Universal quantum computation in a semiconductor quantum wire network.

Universal quantum computation in a semiconductor quantum wire network.

Jay D. Sau    Sumanta Tewari    S. Das Sarma Condensed Matter Theory Center and Joint Quantum Institute, Department of Physics, University of Maryland, College Park, Maryland 20742-4111, USA
Department of Physics and Astronomy, Clemson University, Clemson, SC 29634

Universal quantum computation (UQC) using Majorana fermions on a 2D topological superconducting (TS) medium remains an outstanding open problem. This is because the quantum gate set that can be generated by braiding of the Majorana fermions does not include any two-qubit gate and also the single-qubit phase gate. In principle, it is possible to create these crucial extra gates using quantum interference of Majorana fermion currents. However, it is not clear if the motion of the various order parameter defects (vortices, domain walls, etc.), to which the Majorana fermions are bound in a TS medium, can be quantum coherent. We show that these obstacles can be overcome using a semiconductor quantum wire network in the vicinity of an -wave superconductor, by constructing topologically protected two-qubit gates and any arbitrary single-qubit phase gate in a topologically unprotected manner, which can be error corrected using magic state distillation. Thus our strategy, using a judicious combination of topologically protected and unprotected gate operations, realizes UQC on a quantum wire network with a remarkably high error threshold of as compared to to in ordinary unprotected quantum computation.


The decoherence of quantum states by the environment is the nemesis of any proposed quantum computation scheme. Topological quantum computation (TQC) proposes Kitaev (); nayak_RevModPhys'08 () an elegant way to solve this environmental decoherence problem by encoding quantum information in an intrinsically non-local way. Quantum information thus stored is expected to be essentially immune to any local perturbation due to the environment. A class of quantum many-body states, characterized by excitations with non-Abelian statistics (non-Abelian anyons), allow such non-local encoding of quantum information. In principle, the non-Abelian anyons can be moved (braided) around each other to exploit their statistics, which can be used to manipulate the stored quantum information and build quantum gates Parsa (); Zhang (); Freedman (); Clarke (). Therefore, TQC using non-Abelian excitations is intrinsically fault-tolerant, which holds considerable promise to be able to beat the environmental decoherence problem.

Statistics Wilczek2 () is defined as the unitary transformations on many-body wave functions by the pair-wise exchange of the particles’ quantum numbers. In -dimensions, if the many-body ground state wave function happens to be a linear combination of states from a degenerate subspace, a pair-wise exchange of the particles can unitarily rotate the wave function in the ground state subspace. In this case, the statistics is non-Abelian Kitaev (); nayak_RevModPhys'08 () and the system of such quantum particles is a non-Abelian system. Non-Abelian quantum systems in the so-called Ising topological class nayak_RevModPhys'08 () are characterized by topological excitations called Majorana fermions. In some topological superconducting (TS) systems schnyder (), Majorana fermions arise as non-degenerate zero-energy excitations bound to vortices of the superconducting order parameter. These topological excitations are protected from the higher-energy, non-topological, Bogoliubov excitations at the vortex cores Caroli () by the so-called mini-gap , where is the superconducting pair potential and is the Fermi energy. The second quantized operators, , corresponding to the Majorana excitations are self-hermitian, , which is in sharp contrast to ordinary fermionic (or bosonic) operators for which . Therefore, each Majorana particle is its own anti-particle Wilczek-3 () unlike Dirac fermions where electrons and positrons (or holes) are distinct. Majorana particles have been predicted to occur in some exotic many-body states such as the proposed Pfaffian states in the filling fraction fractional quantum Hall (FQH) system Moore (), spin-less chiral -wave superconductors/superfluids Read (); Ivanov (), the surface of 3D strong topological insulators (TI) fu_prl'08 (), and non-centrosymmetric superconductors Parag ().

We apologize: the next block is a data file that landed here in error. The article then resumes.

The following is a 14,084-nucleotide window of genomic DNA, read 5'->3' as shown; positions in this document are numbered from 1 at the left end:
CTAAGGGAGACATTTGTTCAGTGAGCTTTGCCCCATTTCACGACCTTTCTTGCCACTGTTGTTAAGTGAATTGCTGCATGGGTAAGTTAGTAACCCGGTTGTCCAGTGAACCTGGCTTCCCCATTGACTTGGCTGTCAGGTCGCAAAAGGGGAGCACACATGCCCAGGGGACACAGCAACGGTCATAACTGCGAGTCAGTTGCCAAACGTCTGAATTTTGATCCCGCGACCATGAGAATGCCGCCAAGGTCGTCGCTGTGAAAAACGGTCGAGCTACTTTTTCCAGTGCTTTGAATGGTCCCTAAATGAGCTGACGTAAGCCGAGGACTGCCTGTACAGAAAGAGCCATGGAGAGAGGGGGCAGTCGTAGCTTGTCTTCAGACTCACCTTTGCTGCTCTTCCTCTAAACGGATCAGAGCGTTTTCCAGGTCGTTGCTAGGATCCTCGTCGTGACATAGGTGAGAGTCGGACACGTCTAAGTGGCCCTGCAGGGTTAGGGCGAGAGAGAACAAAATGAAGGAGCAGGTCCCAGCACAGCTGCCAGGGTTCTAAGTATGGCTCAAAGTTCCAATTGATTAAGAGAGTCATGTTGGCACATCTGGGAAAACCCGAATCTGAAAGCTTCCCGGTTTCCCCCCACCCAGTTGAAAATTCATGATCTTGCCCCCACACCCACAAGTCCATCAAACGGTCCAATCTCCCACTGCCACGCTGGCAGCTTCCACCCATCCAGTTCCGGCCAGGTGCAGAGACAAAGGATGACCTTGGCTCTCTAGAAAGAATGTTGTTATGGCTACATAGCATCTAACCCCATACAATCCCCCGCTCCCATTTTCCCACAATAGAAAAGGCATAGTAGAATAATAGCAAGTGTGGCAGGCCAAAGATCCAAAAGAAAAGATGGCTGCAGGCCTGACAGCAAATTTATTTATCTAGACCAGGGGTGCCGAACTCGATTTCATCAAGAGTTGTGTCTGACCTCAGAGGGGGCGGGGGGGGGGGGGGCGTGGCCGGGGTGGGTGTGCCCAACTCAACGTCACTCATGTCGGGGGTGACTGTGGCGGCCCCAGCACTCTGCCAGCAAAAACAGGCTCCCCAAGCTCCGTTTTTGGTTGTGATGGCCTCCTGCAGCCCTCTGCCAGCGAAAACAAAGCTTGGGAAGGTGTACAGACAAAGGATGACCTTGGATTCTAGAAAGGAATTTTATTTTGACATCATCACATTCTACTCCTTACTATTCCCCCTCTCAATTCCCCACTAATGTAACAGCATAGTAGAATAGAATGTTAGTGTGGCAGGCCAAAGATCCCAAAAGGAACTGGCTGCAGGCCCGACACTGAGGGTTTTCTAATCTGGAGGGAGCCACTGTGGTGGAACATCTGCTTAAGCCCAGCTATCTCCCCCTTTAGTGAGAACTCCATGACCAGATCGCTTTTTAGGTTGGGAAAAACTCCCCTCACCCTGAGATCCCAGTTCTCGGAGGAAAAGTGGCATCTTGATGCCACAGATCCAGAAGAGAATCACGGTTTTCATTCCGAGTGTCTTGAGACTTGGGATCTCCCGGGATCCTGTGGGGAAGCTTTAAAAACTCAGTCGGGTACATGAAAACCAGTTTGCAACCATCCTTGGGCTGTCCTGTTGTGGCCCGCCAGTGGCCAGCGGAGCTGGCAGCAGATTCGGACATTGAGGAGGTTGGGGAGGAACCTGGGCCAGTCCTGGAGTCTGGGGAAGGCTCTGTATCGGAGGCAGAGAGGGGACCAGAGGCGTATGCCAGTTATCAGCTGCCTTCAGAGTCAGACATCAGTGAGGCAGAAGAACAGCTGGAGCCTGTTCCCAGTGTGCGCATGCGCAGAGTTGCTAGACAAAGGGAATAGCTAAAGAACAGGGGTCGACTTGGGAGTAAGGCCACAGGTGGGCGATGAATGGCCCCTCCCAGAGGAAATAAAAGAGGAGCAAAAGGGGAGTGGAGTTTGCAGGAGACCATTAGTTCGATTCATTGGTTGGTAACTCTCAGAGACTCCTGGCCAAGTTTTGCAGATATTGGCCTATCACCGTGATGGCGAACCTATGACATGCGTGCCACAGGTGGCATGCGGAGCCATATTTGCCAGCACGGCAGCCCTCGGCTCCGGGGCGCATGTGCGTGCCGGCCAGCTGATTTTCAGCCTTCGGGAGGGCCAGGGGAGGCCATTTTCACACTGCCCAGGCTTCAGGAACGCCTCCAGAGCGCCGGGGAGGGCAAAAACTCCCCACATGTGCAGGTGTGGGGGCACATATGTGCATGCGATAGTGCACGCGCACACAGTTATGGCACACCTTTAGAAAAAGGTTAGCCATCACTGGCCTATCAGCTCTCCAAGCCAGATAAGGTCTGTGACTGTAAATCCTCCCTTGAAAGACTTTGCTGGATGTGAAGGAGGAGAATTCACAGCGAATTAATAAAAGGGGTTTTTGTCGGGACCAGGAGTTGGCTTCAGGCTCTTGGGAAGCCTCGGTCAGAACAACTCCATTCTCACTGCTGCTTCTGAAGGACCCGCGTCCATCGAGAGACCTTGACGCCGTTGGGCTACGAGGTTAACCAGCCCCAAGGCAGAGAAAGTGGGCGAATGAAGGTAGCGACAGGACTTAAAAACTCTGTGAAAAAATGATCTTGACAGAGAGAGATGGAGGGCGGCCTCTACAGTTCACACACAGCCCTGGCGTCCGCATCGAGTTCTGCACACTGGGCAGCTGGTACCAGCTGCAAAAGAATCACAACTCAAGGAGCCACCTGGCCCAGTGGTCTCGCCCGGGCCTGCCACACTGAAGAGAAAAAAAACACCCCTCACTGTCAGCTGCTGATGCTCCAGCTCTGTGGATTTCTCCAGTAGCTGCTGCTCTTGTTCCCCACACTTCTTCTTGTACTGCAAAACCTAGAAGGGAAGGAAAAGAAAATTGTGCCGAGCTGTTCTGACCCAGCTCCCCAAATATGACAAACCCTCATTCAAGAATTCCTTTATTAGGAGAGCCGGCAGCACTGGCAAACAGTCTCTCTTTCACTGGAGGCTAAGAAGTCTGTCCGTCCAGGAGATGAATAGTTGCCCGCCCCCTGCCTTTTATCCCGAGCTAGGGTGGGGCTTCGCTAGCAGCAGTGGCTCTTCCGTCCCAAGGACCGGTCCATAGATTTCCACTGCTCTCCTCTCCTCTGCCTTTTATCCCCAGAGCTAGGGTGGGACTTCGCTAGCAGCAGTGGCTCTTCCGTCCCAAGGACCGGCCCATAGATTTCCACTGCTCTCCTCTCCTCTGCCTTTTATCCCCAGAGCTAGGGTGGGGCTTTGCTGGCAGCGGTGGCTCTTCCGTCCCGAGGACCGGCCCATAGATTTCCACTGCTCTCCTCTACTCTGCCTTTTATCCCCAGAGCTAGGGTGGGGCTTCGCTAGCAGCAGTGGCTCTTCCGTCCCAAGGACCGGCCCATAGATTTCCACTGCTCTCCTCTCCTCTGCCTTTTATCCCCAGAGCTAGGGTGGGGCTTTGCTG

Semiconductor as a non-Abelian system:

Recently, a semiconductor thin film with Rashba-type SO coupling was proposed to be a suitable platform for realizing a Majorana-carrying TS state by the proximity effect Sau et al. (2010); Ann (). It was shown that, in the presence of a -wave superconducting pair potential and a Zeeman splitting , both of which can be proximity-induced ( can also be induced by a parallel magnetic field when the SO coupling includes a Dresselhaus component alicea ()), the appropriate TS state is realized when the parameters satisfy where is the chemical potential in the semiconductor. Following this, it was quickly realized unpublished () that the 1D version of the same set up, a semiconducting quantum wire with zero-energy Majorana states trapped at the two ends, would be an easier system to explore the physics of Majorana fermions, since the relevant mini-gap at the wire-ends is of order (there are no other sub-gap states localized near the ends other than the Majorana states). It is important to note that -wave proximity effect on a InAs quantum wire (which has a sizable SO coupling) has possibly been already realized in experiments doh (). Moreover, the required Zeeman splitting in the wire can be introduced more easily than in the 2D case by a magnetic field parallel to the superconductor roman (); Gil (). For all these reasons, it seems that a Majorana-carrying TS state in a semiconductor quantum wire may be within experimental reach. A discussion of the SO coupled semiconductor as a non-Abelian platform in both 2D and 1D, along with STM signatures of Majorana modes from the wire-ends, can be found in Ref. [long-PRB, ].